Sometimes it’s easy to understand the disdain many mountain dwellers feel toward Los Angeles County’s bureaucracy. Although mostly careful and conscientious, the county departments that regulate the design and construction of new development in the largely unincorporated western part of the Santa Monica Mountains sometimes make gaffes so potentially catastrophic that they raise serious questions about their ability to police the building industry.
The most recent oversight to spark debate involves the Summit Pointe Estates development at the north end of Topanga Canyon. The project was approved by the county in 1988. Its builder was required to install a sprinkler system in each house as a measure against brush fires, like the deadly blaze that swept from Calabasas to Malibu in 1993. The problem is 36 of the project’s 83 houses were built without the sprinkler systems.
How they passed the county’s final inspection before residents moved in remains unclear. In classic bureaucratic buck-passing style, none of the departments involved--regional planning, public works and fire--wants to accept responsibility for the oversight. All should, though. The issue here is not the protection of a few expensive homes, but the protection of thousands of acres of wild land--the very heart of the Santa Monicas.
Sprinklers aren’t designed to protect buildings from brush-fed infernos that shoot flames dozens of feet into the air and devour everything in their path. They are, however, designed to make sure that simple house fires resulting from cooking accidents or carelessly discarded cigarettes don’t consume a building, then spread to surrounding brush. Mountain homes built without anti-fire sprinklers threaten all of us.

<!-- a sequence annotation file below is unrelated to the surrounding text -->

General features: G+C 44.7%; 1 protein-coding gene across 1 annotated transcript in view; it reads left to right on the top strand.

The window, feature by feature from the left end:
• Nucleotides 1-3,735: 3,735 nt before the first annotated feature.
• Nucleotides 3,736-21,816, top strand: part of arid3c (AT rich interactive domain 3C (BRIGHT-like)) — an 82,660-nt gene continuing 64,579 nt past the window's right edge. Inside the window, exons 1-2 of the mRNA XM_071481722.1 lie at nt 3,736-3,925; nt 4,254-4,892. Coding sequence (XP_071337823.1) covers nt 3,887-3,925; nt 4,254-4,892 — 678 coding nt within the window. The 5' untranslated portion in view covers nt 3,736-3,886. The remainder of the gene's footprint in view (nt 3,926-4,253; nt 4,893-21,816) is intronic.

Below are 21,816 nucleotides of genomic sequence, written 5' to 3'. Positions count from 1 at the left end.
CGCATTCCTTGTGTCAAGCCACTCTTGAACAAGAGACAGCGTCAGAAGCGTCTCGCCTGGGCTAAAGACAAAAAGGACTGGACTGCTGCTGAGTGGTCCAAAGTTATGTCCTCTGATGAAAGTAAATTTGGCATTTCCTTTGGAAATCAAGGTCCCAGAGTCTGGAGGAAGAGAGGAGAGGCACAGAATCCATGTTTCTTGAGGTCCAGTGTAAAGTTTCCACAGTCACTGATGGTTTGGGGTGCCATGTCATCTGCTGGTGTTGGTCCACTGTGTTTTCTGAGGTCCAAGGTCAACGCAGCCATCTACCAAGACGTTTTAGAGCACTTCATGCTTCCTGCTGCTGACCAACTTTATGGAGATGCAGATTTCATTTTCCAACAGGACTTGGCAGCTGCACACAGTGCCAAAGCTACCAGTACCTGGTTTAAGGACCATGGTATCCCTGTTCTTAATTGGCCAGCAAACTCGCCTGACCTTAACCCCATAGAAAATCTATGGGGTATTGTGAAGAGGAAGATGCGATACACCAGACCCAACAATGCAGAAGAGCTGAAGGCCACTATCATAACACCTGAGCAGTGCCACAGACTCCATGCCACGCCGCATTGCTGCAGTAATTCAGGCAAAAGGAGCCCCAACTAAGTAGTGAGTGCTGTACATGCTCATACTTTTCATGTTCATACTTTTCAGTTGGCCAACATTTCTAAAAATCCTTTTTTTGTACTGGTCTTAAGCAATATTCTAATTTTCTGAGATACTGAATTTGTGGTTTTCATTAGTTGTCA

To their credit, county officials ordered the developer to halt work on the project after residents pointed out the problem. Remaining homes were built with the fire-suppression systems. What to do about the original 36, however, has ignited its own fiery debate. Some residents sued the county last month in an effort to get their homes retrofitted with the sprinkler systems. Others aren’t sure they want to go through the hassle of having their homes ripped apart for the installation.
A compromise calls for the creation of an eight-step program that includes the outfitting of homes with smoke detectors monitored by a central station, the improvement of water flow to nearby fire hydrants and the writing of disaster and maintenance plans--all paid for by the developer. Although it’s a good start, we don’t think the plan goes far enough. The tract is hard to reach, so even the best warning system could be stymied by poor conditions. Inconvenient as they may be, sprinklers remain the best solution to an inexcusable situation.